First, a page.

The government Monday announced fines against 26 airlines totaling $1.18 million for failure to detect fake weapons smuggled past security systems, but officials said detection has improved markedly over the last two years.
Airlines cited by the Federal Aviation Administration allegedly failed in 156 instances to detect simulated guns, knives, explosives or other fake weapons taken through airport screening points during 1988 by federal agents.
The detection rate for all airlines checked was 93.1%, the FAA said, compared to 88.2% in a July, 1988, report and 78.9% in a 1987 test.
FAA fines for security lapses have totaled nearly $4 million since the program began two years ago, the FAA said. About 50 airlines have been cited for 557 detection failures.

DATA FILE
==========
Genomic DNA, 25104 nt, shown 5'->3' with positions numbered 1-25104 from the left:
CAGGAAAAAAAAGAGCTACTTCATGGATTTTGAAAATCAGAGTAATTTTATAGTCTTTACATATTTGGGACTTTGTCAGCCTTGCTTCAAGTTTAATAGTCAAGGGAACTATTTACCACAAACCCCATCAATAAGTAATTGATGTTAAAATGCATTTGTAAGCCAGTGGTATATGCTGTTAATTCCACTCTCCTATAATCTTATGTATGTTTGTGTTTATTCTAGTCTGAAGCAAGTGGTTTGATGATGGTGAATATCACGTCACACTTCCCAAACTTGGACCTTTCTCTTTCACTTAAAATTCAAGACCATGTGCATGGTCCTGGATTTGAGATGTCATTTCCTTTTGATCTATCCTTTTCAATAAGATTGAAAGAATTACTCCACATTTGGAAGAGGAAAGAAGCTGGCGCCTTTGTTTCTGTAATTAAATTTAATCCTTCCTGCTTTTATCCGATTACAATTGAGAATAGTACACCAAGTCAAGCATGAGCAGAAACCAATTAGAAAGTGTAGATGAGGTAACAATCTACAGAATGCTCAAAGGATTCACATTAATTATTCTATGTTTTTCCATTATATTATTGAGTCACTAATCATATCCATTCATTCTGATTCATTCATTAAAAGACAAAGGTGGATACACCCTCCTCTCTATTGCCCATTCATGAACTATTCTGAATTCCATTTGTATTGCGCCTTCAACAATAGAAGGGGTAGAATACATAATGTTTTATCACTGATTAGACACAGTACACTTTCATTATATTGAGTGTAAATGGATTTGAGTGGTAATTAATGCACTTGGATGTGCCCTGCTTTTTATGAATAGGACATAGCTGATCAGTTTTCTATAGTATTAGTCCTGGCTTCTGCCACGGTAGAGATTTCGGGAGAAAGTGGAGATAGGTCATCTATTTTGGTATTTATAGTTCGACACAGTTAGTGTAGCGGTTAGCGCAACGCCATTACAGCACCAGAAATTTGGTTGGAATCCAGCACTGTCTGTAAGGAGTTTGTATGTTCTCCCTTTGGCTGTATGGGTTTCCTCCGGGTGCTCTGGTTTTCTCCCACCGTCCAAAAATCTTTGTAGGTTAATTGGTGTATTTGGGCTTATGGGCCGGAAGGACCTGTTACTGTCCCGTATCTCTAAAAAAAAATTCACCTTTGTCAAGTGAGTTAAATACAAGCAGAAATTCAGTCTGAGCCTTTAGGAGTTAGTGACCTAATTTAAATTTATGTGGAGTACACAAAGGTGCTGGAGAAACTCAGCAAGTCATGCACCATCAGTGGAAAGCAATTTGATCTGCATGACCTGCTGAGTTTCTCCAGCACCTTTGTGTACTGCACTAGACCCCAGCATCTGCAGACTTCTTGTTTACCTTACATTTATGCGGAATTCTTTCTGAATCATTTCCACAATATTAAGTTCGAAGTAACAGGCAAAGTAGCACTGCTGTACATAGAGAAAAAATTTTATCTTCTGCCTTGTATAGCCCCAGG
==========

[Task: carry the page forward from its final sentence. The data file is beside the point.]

The agency said it ran more than 6,800 checks of airline security systems during 1988.
Under FAA rules, airlines are responsible for screening passengers and their carry-on luggage.
The largest fines were $186,000 against American Airlines for 24 alleged violations, $151,000 against Continental Airlines for 20, $136,000 against Eastern for 18 and $132,000 against USAir for 15. Other fines ranged from $1,000 for single violations to $92,000.